00:19.6 Host bridge [0600]: Advanced Micro Devices, Inc. [AMD] Family 17h (Models 00h-0fh) Data Fabric: Device 18h; Function 6 [1022:1466]
	00:19.7 Host bridge [0600]: Advanced Micro Devices, Inc. [AMD] Family 17h (Models 00h-0fh) Data Fabric: Device 18h; Function 7 [1022:1467]
IOMMU group 30
[RESET]	40:08.1 PCI bridge [0604]: Advanced Micro Devices, Inc. [AMD] Family 17h (Models 00h-0fh) Internal PCIe GPP Bridge 0 to Bus B [1022:1454]
IOMMU group 2
[RESET]	00:01.2 PCI bridge [0604]: Advanced Micro Devices, Inc. [AMD] Family 17h (Models 00h-0fh) PCIe GPP Bridge [1022:1453]
IOMMU group 20
	0a:00.3 Audio device [0403]: Advanced Micro Devices, Inc. [AMD] Family 17h (Models 00h-0fh) HD Audio Controller [1022:1457]
IOMMU group 10
	00:14.0 SMBus [0c05]: Advanced Micro Devices, Inc. [AMD] FCH SMBus Controller [1022:790b] (rev 59)
	00:14.3 ISA bridge [0601]: Advanced Micro Devices, Inc. [AMD] FCH LPC Bridge [1022:790e] (rev 51)
IOMMU group 29
	40:08.0 Host bridge [0600]: Advanced Micro Devices, Inc. [AMD] Family 17h (Models 00h-1fh) PCIe Dummy Host Bridge [1022:1452]
IOMMU group 0
	00:01.0 Host bridge [0600]: Advanced Micro Devices, Inc. [AMD] Family 17h (Models 00h-1fh) PCIe Dummy Host Bridge [1022:1452]
IOMMU group 19
	0a:00.2 SATA controller [0106]: Advanced Micro Devices, Inc. [AMD] FCH SATA Controller [AHCI mode] [1022:7901] (rev 51)
IOMMU group 37
	44:00.2 SATA controller [0106]: Advanced Micro Devices, Inc. [AMD] FCH SATA Controller [AHCI mode] [1022:7901] (rev 51)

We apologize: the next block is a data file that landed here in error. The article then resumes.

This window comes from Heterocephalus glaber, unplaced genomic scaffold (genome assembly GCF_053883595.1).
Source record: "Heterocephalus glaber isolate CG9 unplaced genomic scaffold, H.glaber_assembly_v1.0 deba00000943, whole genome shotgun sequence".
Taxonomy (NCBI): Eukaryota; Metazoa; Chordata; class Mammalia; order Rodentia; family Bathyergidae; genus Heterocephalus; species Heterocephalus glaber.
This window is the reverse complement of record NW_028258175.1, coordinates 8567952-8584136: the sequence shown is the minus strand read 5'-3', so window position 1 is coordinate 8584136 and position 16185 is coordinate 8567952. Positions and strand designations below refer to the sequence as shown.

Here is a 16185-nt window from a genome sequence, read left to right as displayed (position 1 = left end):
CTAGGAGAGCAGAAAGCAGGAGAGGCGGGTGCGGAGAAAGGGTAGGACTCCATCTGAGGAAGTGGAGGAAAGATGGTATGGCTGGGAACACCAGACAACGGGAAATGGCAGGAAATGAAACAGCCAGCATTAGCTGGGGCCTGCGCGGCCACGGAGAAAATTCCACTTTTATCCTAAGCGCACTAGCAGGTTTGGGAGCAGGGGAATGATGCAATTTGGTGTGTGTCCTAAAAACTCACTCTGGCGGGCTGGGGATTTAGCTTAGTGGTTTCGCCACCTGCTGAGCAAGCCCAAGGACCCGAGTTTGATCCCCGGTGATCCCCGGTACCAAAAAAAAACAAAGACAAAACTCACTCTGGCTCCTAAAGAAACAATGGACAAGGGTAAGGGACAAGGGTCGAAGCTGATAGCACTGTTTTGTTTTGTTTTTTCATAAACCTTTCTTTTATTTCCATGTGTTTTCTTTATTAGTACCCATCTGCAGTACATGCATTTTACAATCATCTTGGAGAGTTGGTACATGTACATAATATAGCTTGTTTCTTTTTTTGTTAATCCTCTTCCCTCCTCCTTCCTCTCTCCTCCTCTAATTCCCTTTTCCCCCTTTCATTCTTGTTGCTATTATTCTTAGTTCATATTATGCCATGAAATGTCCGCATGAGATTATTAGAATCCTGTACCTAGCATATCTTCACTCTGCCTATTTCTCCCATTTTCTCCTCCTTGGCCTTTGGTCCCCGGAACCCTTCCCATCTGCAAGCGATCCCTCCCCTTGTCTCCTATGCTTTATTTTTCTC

IOMMU group 9
[RESET]	00:08.1 PCI bridge [0604]: Advanced Micro Devices, Inc. [AMD] Family 17h (Models 00h-0fh) Internal PCIe GPP Bridge 0 to Bus B [1022:1454]
IOMMU group 27
	40:07.0 Host bridge [0600]: Advanced Micro Devices, Inc. [AMD] Family 17h (Models 00h-1fh) PCIe Dummy Host Bridge [1022:1452]

So let’s start with the tutorial section update.

Updated the firmware to latest, version 3.80 because why not. Enabled the same stuff as with the other board:

  • IOMMU set to “Enabled” (in 2 different places for some reason)
  • ACS set to Enable
  • PCIe ARI support set to Enable
  • SR-IOV set to Enable

Since I’ve moved the system drive from the older build, most of the setup is done already and does not change.

In the old build I renamed the 3 ethernet devices (and the network config is expecting these custom names) so I need to edit the config so the current 3 ethernet devices are now used in the new build. This can be done by Yast, but it involves deleting old interfaces and configuring the new ones from scratch.